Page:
At the British Chambers of Commerce annual conference Labour leader Ed Miliband announced that a Labour government would introduce regional banks that would stand in contrast to current "banks that like to say no". But encouraging banks to lend more isn't costless. Banking reporter Tim Wallace writes on the conflicting targets that push banks to reduce lending at present:
The Bank of England is encouraging banks to put aside extra capital to make sure they remain stable in the face of any renewed Eurozone crisis. The state-backed banks face increasingly direct, not to mention contradictory, orders from politicians to simultaneously slim down, and to rush to the aid of SMEs and households with extra credit. And on the other side of the transactions, consumers and firms have been told to deleverage, that they should stop relying on loans to finance consumption and spending, and instead pay down debts and live within their means.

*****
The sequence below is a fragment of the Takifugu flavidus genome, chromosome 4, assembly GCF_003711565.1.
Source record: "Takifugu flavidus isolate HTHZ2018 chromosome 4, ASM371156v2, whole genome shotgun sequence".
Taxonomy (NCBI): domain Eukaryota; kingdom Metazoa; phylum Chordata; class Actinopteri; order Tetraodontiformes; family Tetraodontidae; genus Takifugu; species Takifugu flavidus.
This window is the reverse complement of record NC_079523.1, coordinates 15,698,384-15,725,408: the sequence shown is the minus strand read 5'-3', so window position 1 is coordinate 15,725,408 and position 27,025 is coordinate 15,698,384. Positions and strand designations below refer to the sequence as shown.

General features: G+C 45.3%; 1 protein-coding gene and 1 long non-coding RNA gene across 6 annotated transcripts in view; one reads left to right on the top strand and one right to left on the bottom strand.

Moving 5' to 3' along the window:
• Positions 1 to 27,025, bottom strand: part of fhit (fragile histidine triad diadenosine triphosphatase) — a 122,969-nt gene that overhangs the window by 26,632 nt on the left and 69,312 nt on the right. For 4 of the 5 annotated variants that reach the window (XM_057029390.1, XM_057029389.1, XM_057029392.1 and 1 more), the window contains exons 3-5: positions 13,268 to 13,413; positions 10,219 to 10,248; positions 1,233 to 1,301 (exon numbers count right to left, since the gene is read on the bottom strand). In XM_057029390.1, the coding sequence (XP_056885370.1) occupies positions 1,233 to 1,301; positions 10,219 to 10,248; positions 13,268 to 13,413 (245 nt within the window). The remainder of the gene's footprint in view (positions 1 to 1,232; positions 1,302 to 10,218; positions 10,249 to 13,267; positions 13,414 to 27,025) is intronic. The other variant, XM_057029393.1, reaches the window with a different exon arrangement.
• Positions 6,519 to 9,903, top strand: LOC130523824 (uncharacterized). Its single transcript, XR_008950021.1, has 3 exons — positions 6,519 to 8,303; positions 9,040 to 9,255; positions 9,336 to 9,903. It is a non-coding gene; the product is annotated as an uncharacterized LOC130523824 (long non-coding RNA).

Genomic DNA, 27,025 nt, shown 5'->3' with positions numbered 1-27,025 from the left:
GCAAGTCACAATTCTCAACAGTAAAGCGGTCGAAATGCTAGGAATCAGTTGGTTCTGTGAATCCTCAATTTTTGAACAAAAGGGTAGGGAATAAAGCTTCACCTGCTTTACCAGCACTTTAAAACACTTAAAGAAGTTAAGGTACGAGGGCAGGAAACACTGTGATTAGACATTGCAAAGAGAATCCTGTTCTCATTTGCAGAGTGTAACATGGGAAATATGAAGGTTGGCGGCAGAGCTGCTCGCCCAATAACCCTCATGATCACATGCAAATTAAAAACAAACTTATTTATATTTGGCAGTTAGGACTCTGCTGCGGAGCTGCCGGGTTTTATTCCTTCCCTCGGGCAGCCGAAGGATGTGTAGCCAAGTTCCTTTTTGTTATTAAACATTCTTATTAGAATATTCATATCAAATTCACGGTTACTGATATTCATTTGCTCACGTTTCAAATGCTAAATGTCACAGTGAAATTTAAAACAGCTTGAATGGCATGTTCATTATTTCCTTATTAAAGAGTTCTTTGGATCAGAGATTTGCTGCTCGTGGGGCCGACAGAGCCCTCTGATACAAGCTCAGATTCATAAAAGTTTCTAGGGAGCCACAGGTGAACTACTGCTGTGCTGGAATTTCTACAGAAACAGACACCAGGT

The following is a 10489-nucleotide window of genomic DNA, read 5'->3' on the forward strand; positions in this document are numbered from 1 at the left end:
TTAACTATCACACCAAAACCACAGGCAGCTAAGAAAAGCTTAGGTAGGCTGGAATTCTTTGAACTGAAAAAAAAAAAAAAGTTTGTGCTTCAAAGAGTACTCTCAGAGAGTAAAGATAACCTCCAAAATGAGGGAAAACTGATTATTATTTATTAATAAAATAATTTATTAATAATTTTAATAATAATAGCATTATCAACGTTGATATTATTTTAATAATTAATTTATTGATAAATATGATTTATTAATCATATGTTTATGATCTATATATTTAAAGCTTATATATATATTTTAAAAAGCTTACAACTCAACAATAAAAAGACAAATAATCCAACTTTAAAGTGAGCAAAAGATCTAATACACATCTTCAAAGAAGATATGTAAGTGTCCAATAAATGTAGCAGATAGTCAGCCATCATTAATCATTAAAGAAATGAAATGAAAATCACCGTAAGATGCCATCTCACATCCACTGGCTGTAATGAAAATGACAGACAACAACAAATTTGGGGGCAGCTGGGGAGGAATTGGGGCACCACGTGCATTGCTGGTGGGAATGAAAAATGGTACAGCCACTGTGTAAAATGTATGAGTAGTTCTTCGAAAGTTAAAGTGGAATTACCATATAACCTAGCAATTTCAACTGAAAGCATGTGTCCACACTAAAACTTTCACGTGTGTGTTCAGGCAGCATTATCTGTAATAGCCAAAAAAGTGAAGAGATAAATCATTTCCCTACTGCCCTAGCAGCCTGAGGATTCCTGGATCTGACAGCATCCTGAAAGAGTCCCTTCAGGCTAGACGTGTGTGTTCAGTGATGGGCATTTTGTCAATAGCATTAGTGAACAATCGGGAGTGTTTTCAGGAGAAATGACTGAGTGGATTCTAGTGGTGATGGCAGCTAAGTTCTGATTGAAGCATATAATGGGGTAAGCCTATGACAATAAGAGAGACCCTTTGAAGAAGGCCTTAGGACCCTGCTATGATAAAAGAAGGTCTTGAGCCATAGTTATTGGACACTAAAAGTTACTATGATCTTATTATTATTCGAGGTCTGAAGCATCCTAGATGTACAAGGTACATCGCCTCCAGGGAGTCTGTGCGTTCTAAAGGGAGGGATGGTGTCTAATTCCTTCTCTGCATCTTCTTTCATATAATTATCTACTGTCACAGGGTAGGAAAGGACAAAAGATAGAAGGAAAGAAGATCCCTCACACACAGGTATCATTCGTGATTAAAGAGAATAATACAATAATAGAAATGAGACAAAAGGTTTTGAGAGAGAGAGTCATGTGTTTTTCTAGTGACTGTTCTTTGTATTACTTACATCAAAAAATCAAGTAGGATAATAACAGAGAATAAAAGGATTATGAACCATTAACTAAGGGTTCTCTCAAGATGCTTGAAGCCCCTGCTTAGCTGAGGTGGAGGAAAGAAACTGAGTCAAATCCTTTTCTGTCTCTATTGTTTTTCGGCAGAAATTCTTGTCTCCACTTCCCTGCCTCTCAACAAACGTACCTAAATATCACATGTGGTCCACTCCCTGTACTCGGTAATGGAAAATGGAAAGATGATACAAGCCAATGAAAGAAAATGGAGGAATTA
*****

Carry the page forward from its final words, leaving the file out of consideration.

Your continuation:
Demand is a key factor, too. In the fourth quarter alone, RBS, for example, saw SME loan applications plunge by 10 per cent. Banks are certainly far from perfect – they made some terrible lending decisions in the boom years and should be pushed to clean up their act. But calling for a new splurge of lending to risky SMEs and to over-leveraged households is no way to encourage financial stability and growth in the future.